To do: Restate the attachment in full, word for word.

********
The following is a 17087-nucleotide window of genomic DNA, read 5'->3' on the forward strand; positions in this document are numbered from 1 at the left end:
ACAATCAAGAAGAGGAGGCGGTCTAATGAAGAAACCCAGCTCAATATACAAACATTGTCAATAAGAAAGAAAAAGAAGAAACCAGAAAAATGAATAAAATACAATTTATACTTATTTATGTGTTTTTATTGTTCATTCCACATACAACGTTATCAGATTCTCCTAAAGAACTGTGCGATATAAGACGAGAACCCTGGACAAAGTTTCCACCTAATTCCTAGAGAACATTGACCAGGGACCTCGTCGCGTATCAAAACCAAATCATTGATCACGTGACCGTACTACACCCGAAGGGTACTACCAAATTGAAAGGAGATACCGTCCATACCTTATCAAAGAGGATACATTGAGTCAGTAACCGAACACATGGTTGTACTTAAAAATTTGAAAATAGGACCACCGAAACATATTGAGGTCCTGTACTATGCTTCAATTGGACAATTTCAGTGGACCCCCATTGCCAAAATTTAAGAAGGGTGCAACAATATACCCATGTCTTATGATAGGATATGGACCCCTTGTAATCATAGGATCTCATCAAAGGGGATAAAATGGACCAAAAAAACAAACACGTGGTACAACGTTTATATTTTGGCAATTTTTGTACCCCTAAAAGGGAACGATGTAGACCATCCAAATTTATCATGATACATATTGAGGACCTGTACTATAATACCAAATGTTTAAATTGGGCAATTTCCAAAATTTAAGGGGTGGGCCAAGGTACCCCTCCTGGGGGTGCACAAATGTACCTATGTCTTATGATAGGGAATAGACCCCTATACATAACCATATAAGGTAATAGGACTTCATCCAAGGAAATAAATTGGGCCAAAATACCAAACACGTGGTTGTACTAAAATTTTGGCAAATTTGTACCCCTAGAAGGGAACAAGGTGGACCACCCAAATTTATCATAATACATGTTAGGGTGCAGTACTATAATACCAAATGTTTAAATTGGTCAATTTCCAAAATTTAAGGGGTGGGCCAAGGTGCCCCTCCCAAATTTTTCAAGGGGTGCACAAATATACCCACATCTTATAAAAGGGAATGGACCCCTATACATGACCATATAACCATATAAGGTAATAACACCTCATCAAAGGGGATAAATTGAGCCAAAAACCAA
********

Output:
The following is a 17087-nucleotide window of genomic DNA, read 5'->3' on the forward strand; positions in this document are numbered from 1 at the left end:
ACAATCAAGAAGAGGAGGCGGTCTAATGAAGAAACCCAGCTCAATATACAAACATTGTCAATAAGAAAGAAAAAGAAGAAACCAGAAAAATGAATAAAATACAATTTATACTTATTTATGTGTTTTTATTGTTCATTCCACATACAACGTTATCAGATTCTCCTAAAGAACTGTGCGATATAAGACGAGAACCCTGGACAAAGTTTCCACCTAATTCCTAGAGAACATTGACCAGGGACCTCGTCGCGTATCAAAACCAAATCATTGATCACGTGACCGTACTACACCCGAAGGGTACTACCAAATTGAAAGGAGATACCGTCCATACCTTATCAAAGAGGATACATTGAGTCAGTAACCGAACACATGGTTGTACTTAAAAATTTGAAAATAGGACCACCGAAACATATTGAGGTCCTGTACTATGCTTCAATTGGACAATTTCAGTGGACCCCCATTGCCAAAATTTAAGAAGGGTGCAACAATATACCCATGTCTTATGATAGGATATGGACCCCTTGTAATCATAGGATCTCATCAAAGGGGATAAAATGGACCAAAAAAACAAACACGTGGTACAACGTTTATATTTTGGCAATTTTTGTACCCCTAAAAGGGAACGATGTAGACCATCCAAATTTATCATGATACATATTGAGGACCTGTACTATAATACCAAATGTTTAAATTGGGCAATTTCCAAAATTTAAGGGGTGGGCCAAGGTACCCCTCCTGGGGGTGCACAAATGTACCTATGTCTTATGATAGGGAATAGACCCCTATACATAACCATATAAGGTAATAGGACTTCATCCAAGGAAATAAATTGGGCCAAAATACCAAACACGTGGTTGTACTAAAATTTTGGCAAATTTGTACCCCTAGAAGGGAACAAGGTGGACCACCCAAATTTATCATAATACATGTTAGGGTGCAGTACTATAATACCAAATGTTTAAATTGGTCAATTTCCAAAATTTAAGGGGTGGGCCAAGGTGCCCCTCCCAAATTTTTCAAGGGGTGCACAAATATACCCACATCTTATAAAAGGGAATGGACCCCTATACATGACCATATAACCATATAAGGTAATAACACCTCATCAAAGGGGATAAATTGAGCCAAAAACCAA